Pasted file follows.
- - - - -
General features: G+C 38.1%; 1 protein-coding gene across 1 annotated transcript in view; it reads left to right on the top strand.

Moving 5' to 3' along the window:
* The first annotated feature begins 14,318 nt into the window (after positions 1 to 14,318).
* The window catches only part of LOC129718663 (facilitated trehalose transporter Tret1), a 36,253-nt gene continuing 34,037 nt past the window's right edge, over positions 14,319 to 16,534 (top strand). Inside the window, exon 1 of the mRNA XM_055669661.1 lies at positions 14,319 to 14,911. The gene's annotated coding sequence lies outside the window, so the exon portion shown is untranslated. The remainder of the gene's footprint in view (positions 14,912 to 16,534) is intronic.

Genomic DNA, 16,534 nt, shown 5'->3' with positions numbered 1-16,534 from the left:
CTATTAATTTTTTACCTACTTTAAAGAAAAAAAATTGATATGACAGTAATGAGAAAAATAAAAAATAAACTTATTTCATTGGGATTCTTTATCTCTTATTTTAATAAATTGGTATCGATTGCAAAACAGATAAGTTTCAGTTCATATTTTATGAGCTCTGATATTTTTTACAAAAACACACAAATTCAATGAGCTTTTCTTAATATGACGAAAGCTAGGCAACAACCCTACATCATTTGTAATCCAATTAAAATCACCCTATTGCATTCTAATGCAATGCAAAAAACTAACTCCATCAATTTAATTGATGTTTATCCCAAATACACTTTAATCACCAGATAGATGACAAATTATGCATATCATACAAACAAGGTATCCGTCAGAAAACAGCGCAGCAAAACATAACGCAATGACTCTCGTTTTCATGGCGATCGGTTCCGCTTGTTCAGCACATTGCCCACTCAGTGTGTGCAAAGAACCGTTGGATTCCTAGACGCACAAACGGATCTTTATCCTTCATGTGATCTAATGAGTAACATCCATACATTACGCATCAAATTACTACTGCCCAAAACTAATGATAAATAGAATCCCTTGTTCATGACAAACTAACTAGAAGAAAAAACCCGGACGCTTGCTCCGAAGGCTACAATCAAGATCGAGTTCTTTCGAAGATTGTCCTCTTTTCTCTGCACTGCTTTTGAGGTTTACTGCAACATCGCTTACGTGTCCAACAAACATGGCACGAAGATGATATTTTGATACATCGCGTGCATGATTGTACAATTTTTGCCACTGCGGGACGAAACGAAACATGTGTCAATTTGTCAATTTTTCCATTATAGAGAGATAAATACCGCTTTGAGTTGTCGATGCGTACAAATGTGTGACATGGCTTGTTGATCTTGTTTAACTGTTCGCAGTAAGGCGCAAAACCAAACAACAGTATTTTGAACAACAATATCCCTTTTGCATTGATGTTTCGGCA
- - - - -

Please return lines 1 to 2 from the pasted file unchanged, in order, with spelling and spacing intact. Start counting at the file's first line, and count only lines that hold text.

General features: G+C 38.1%; 1 protein-coding gene across 1 annotated transcript in view; it reads left to right on the top strand.

Moving 5' to 3' along the window: